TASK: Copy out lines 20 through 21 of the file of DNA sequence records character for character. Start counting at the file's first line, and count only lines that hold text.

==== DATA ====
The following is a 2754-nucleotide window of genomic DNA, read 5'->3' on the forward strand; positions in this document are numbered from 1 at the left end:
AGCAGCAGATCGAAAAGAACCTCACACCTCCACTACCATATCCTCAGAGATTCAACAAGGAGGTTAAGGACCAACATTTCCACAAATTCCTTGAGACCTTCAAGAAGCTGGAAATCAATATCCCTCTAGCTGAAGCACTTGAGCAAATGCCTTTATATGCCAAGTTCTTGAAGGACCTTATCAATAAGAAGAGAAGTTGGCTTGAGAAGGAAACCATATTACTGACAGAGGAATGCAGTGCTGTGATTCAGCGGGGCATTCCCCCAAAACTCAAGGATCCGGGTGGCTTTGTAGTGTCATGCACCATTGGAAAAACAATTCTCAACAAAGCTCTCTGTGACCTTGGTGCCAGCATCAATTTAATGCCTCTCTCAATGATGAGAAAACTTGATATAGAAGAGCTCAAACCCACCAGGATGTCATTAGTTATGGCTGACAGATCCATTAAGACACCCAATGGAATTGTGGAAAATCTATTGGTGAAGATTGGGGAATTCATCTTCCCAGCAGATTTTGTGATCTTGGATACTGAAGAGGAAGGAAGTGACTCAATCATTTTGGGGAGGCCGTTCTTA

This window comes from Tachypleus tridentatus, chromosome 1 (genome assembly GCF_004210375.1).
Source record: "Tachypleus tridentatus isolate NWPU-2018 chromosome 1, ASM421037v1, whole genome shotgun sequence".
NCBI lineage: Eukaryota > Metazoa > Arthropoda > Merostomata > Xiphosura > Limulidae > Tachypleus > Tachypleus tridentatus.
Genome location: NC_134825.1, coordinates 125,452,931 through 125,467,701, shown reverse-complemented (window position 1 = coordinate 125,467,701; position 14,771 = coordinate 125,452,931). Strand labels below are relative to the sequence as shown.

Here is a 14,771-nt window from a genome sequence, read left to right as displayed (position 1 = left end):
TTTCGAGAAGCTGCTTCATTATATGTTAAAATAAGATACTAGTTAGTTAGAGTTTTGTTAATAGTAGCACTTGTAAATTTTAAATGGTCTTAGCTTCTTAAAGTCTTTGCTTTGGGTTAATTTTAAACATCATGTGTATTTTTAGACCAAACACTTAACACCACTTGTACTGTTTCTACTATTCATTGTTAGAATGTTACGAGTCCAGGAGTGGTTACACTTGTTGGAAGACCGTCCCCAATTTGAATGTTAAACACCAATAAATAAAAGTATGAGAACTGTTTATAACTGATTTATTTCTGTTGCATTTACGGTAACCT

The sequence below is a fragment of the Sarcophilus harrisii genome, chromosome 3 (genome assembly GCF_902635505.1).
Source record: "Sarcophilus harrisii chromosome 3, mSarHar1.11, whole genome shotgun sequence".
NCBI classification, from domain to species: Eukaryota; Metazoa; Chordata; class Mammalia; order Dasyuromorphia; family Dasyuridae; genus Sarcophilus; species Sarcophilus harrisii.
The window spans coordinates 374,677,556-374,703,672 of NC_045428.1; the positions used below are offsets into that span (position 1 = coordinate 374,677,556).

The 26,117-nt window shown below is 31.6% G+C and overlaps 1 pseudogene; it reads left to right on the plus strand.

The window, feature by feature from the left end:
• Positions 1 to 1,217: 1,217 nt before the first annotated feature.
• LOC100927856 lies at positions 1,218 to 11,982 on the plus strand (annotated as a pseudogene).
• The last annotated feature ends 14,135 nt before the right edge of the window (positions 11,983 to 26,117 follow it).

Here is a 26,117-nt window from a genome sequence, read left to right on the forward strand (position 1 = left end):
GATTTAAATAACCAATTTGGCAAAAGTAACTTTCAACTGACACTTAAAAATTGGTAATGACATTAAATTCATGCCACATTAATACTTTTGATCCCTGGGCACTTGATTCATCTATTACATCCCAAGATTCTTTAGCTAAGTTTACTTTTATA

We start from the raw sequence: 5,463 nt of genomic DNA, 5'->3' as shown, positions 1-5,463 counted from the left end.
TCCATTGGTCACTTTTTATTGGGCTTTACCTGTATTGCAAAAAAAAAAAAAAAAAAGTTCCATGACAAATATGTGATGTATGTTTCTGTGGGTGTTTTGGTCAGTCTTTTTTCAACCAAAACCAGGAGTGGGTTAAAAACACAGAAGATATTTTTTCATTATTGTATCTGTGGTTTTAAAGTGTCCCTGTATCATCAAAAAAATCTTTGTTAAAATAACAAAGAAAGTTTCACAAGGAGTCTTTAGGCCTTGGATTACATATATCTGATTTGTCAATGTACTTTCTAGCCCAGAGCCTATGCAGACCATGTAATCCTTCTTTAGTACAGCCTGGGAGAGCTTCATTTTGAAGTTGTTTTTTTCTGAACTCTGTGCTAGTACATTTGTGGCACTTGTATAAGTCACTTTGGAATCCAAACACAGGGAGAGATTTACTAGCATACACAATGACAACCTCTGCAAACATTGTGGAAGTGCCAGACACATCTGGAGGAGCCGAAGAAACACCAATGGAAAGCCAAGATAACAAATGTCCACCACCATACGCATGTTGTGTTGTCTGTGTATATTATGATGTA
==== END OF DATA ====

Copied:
We start from the raw sequence: 5,463 nt of genomic DNA, 5'->3' as shown, positions 1-5,463 counted from the left end.
TCCATTGGTCACTTTTTATTGGGCTTTACCTGTATTGCAAAAAAAAAAAAAAAAAAGTTCCATGACAAATATGTGATGTATGTTTCTGTGGGTGTTTTGGTCAGTCTTTTTTCAACCAAAACCAGGAGTGGGTTAAAAACACAGAAGATATTTTTTCATTATTGTATCTGTGGTTTTAAAGTGTCCCTGTATCATCAAAAAAATCTTTGTTAAAATAACAAAGAAAGTTTCACAAGGAGTCTTTAGGCCTTGGATTACATATATCTGATTTGTCAATGTACTTTCTAGCCCAGAGCCTATGCAGACCATGTAATCCTTCTTTAGTACAGCCTGGGAGAGCTTCATTTTGAAGTTGTTTTTTTCTGAACTCTGTGCTAGTACATTTGTGGCACTTGTATAAGTCACTTTGGAATCCAAACACAGGGAGAGATTTACTAGCATACACAATGACAACCTCTGCAAACATTGTGGAAGTGCCAGACACATCTGGAGGAGCCGAAGAAACACCAATGGAAAGCCAAGATAACAAATGTCCACCACCATACGCATGTTGTGTTGTCTGTGTATATTATGATGTA